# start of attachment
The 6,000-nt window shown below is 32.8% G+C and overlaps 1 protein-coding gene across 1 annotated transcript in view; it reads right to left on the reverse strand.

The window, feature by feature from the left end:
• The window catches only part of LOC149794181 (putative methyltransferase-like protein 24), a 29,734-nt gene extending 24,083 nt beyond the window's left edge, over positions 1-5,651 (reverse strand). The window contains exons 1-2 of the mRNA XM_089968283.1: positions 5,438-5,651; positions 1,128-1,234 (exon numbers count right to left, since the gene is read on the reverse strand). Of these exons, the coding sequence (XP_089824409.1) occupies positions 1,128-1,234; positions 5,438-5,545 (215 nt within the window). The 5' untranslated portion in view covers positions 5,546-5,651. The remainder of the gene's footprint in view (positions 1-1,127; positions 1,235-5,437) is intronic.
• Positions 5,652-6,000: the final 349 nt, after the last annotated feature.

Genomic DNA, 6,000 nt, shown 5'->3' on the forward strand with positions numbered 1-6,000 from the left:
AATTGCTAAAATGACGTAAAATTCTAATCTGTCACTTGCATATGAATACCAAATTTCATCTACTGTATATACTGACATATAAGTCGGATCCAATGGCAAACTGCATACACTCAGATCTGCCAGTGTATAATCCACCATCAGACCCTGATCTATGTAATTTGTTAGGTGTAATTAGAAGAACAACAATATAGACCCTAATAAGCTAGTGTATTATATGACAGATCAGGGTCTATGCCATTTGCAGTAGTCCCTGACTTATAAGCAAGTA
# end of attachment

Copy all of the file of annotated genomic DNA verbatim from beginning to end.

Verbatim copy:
The 6,000-nt window shown below is 32.8% G+C and overlaps 1 protein-coding gene across 1 annotated transcript in view; it reads right to left on the reverse strand.

The window, feature by feature from the left end:
• The window catches only part of LOC149794181 (putative methyltransferase-like protein 24), a 29,734-nt gene extending 24,083 nt beyond the window's left edge, over positions 1-5,651 (reverse strand). The window contains exons 1-2 of the mRNA XM_089968283.1: positions 5,438-5,651; positions 1,128-1,234 (exon numbers count right to left, since the gene is read on the reverse strand). Of these exons, the coding sequence (XP_089824409.1) occupies positions 1,128-1,234; positions 5,438-5,545 (215 nt within the window). The 5' untranslated portion in view covers positions 5,546-5,651. The remainder of the gene's footprint in view (positions 1-1,127; positions 1,235-5,437) is intronic.
• Positions 5,652-6,000: the final 349 nt, after the last annotated feature.

Genomic DNA, 6,000 nt, shown 5'->3' on the forward strand with positions numbered 1-6,000 from the left:
AATTGCTAAAATGACGTAAAATTCTAATCTGTCACTTGCATATGAATACCAAATTTCATCTACTGTATATACTGACATATAAGTCGGATCCAATGGCAAACTGCATACACTCAGATCTGCCAGTGTATAATCCACCATCAGACCCTGATCTATGTAATTTGTTAGGTGTAATTAGAAGAACAACAATATAGACCCTAATAAGCTAGTGTATTATATGACAGATCAGGGTCTATGCCATTTGCAGTAGTCCCTGACTTATAAGCAAGTA